A review of ILP’s work since its inception in 2005 shows that pro bono work also involves capacity-building initiatives, such as training programmes, legal workshops, public awareness campaigns, and community legal literacy programs. These programmes empower diverse audiences, including local communities, government officials, staff from other non-profits, lawyers, and paralegals, among others. Consequently, these empowerment initiatives enable participants to independently navigate legal complexities and advocate for justice in various contexts. 

For instance, ILP has organised virtual workshops on Pillars 1 and 2 of the OECD Base Erosion and Profit Shifting Project in Tunisia, provided anti-corruption training in Kaduna State in Nigeria, conducted a virtual training workshop on the UK Global Anti-Corruption Sanctions regime for in-house lawyers from ten Transparency International Asia-Pacific Chapters, and assisted with in-person legal training of the Maasai and Ogiek communities in Kenya on their land and human rights. These examples are just a snapshot of the organisation's multi-faceted approach to supporting individuals and institutions through pro bono initiatives. 

ILP has adeptly tackled the hurdles of physical distance and limited connectivity through a dynamic mix of virtual and in-person workshops. While virtual sessions ensure flexibility and widen our reach, in-person workshops offer a rich, hands-on experience. They immerse us in the realities of grassroots communities, fostering deep connections and understanding. Crucially, these face-to-face interactions break down barriers for communities with limited internet access, ensuring inclusivity in our initiatives. This blended approach not only highlights ILP's adaptability and innovation but also underscores our commitment to meeting communities where they are. By embracing both digital and traditional methods, pro bono lawyers and organisations can amplify their impact, reaching diverse audiences while ensuring no one is left behind.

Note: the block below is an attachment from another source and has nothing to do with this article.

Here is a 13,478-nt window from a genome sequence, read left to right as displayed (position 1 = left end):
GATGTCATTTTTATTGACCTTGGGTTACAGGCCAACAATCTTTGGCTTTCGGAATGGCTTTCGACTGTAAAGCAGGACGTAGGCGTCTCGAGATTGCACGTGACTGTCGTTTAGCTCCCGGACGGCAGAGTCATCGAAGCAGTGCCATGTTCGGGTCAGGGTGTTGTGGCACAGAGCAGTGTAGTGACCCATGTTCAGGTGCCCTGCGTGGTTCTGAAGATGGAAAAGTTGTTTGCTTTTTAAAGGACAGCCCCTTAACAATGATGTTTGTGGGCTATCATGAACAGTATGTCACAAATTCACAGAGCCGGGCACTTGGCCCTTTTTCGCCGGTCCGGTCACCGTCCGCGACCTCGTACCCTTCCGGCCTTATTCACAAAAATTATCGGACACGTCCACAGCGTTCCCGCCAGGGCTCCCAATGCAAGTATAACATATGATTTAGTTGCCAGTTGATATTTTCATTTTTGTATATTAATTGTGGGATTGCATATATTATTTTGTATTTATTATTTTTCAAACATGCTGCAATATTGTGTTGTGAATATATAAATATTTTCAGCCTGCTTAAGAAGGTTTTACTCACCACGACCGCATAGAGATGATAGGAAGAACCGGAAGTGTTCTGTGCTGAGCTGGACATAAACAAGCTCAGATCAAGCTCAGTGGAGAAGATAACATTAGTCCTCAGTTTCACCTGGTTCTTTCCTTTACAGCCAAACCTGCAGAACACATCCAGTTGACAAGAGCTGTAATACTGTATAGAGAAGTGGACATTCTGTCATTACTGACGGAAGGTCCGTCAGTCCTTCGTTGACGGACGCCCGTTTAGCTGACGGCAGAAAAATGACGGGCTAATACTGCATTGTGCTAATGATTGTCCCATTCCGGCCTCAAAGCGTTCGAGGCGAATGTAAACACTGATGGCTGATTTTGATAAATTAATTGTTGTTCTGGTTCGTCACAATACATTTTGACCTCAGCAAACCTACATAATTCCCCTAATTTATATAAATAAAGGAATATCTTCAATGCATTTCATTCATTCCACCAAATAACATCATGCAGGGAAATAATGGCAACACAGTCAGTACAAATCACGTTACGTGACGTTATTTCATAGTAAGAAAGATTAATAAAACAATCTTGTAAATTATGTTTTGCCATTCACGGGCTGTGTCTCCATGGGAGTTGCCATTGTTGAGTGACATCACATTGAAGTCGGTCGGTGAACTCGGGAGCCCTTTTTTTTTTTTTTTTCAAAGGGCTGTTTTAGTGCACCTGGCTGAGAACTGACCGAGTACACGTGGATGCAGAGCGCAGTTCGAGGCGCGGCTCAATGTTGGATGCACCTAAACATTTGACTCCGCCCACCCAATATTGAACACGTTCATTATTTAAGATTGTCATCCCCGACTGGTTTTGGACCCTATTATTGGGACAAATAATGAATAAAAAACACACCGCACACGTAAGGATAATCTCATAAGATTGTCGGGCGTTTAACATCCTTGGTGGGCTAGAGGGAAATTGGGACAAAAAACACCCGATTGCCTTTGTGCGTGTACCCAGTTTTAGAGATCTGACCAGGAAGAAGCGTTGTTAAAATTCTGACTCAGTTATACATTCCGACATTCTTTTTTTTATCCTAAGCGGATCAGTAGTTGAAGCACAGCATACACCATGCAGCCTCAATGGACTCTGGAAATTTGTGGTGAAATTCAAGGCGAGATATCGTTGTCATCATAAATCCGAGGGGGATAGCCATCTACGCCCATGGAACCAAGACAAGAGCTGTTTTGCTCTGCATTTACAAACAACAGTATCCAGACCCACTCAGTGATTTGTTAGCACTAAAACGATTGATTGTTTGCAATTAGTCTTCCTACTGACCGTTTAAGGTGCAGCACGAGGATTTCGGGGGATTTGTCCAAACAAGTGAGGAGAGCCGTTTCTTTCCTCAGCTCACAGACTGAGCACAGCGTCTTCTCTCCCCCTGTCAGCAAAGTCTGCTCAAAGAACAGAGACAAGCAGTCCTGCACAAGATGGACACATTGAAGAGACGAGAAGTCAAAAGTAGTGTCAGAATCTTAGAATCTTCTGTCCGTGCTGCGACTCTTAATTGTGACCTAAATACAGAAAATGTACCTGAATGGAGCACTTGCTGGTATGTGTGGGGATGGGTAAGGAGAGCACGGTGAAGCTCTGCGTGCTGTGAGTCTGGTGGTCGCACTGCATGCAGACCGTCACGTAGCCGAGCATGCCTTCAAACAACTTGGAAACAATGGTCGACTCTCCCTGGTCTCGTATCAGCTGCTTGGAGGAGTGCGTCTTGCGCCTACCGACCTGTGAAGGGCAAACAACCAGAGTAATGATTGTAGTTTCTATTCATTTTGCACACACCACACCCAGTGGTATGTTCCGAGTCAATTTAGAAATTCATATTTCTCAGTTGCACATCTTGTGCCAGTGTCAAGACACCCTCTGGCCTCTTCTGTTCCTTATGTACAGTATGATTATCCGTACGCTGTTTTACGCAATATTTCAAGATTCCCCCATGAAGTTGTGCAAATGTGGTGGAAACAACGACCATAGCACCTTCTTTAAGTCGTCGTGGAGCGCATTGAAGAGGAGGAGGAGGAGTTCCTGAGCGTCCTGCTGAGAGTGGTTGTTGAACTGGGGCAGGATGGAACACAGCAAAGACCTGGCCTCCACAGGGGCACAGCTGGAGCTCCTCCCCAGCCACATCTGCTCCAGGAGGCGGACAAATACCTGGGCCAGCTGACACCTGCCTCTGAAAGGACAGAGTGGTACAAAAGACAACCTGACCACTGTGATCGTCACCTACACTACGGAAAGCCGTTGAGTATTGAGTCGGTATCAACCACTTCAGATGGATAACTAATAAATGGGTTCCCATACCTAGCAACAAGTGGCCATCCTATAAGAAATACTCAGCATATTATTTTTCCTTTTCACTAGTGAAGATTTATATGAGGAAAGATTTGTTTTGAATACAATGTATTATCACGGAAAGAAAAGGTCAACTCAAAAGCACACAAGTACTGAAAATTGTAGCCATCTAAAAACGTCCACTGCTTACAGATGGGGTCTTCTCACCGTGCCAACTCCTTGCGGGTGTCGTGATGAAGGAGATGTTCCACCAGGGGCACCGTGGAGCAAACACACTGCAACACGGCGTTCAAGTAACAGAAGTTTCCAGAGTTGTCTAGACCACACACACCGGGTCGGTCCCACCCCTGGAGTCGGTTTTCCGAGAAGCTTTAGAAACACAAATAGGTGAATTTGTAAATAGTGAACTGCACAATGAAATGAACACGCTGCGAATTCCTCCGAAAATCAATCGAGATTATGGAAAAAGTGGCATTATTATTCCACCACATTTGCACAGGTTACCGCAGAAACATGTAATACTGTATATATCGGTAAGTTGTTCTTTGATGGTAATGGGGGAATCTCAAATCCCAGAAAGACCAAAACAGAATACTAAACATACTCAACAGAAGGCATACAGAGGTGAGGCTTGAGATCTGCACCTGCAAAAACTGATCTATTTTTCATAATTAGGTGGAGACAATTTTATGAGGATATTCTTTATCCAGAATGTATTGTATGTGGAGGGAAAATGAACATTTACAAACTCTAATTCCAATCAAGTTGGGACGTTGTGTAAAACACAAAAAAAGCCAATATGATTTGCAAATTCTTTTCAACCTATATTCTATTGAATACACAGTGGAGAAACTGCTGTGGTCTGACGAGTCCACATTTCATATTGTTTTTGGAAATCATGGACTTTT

The future of pro bono 

It is also important to note that the concept of access to justice cuts across various fields of law. While ILP focuses on the key programmatic themes identified above, numerous organisations engaging in pro bono work cover family law matters, immigration, consumer rights, debt issues, housing and homelessness, and criminal defence. This collective effort underscores the expansive nature of pro bono services, ensuring that access to justice is inclusive and addresses a wide array of legal needs within marginalised communities. 

In envisioning the future landscape of pro bono work, the emergence of specialised platforms connecting lawyers with individuals in need could play a significant role by streamlining and enhancing the accessibility of legal assistance. These platforms would not only facilitate efficient matching of lawyers’ expertise with specific cases but also create opportunities for collaboration, fostering a more efficient environment for pro bono work.